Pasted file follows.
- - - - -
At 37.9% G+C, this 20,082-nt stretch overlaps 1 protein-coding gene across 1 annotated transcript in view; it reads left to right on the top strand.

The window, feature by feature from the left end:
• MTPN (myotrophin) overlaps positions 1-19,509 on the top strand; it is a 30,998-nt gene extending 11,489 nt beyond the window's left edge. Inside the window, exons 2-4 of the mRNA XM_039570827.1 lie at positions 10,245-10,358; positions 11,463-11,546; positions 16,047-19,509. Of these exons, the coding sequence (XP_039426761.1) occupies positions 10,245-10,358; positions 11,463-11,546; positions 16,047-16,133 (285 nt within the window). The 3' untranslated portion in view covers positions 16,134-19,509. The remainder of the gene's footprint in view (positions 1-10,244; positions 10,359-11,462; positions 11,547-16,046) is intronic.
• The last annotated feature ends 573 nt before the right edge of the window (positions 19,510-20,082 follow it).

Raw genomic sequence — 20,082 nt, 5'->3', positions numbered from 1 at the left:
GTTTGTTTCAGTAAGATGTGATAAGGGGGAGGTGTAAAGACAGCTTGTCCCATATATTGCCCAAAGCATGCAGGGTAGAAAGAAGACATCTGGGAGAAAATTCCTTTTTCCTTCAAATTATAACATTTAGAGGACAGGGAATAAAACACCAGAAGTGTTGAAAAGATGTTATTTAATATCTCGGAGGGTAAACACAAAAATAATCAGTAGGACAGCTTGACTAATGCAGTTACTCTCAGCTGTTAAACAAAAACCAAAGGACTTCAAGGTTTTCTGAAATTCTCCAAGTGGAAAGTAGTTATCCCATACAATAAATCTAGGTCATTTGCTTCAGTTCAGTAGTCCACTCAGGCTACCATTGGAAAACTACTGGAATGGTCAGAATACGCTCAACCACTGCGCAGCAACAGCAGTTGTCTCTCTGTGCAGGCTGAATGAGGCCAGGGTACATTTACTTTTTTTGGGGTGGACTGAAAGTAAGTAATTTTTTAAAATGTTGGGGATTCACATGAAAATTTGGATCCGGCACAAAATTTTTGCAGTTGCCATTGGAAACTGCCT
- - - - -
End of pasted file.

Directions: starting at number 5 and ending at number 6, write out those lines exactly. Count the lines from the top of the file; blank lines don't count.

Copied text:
Raw genomic sequence — 20,082 nt, 5'->3', positions numbered from 1 at the left:
GTTTGTTTCAGTAAGATGTGATAAGGGGGAGGTGTAAAGACAGCTTGTCCCATATATTGCCCAAAGCATGCAGGGTAGAAAGAAGACATCTGGGAGAAAATTCCTTTTTCCTTCAAATTATAACATTTAGAGGACAGGGAATAAAACACCAGAAGTGTTGAAAAGATGTTATTTAATATCTCGGAGGGTAAACACAAAAATAATCAGTAGGACAGCTTGACTAATGCAGTTACTCTCAGCTGTTAAACAAAAACCAAAGGACTTCAAGGTTTTCTGAAATTCTCCAAGTGGAAAGTAGTTATCCCATACAATAAATCTAGGTCATTTGCTTCAGTTCAGTAGTCCACTCAGGCTACCATTGGAAAACTACTGGAATGGTCAGAATACGCTCAACCACTGCGCAGCAACAGCAGTTGTCTCTCTGTGCAGGCTGAATGAGGCCAGGGTACATTTACTTTTTTTGGGGTGGACTGAAAGTAAGTAATTTTTTAAAATGTTGGGGATTCACATGAAAATTTGGATCCGGCACAAAATTTTTGCAGTTGCCATTGGAAACTGCCT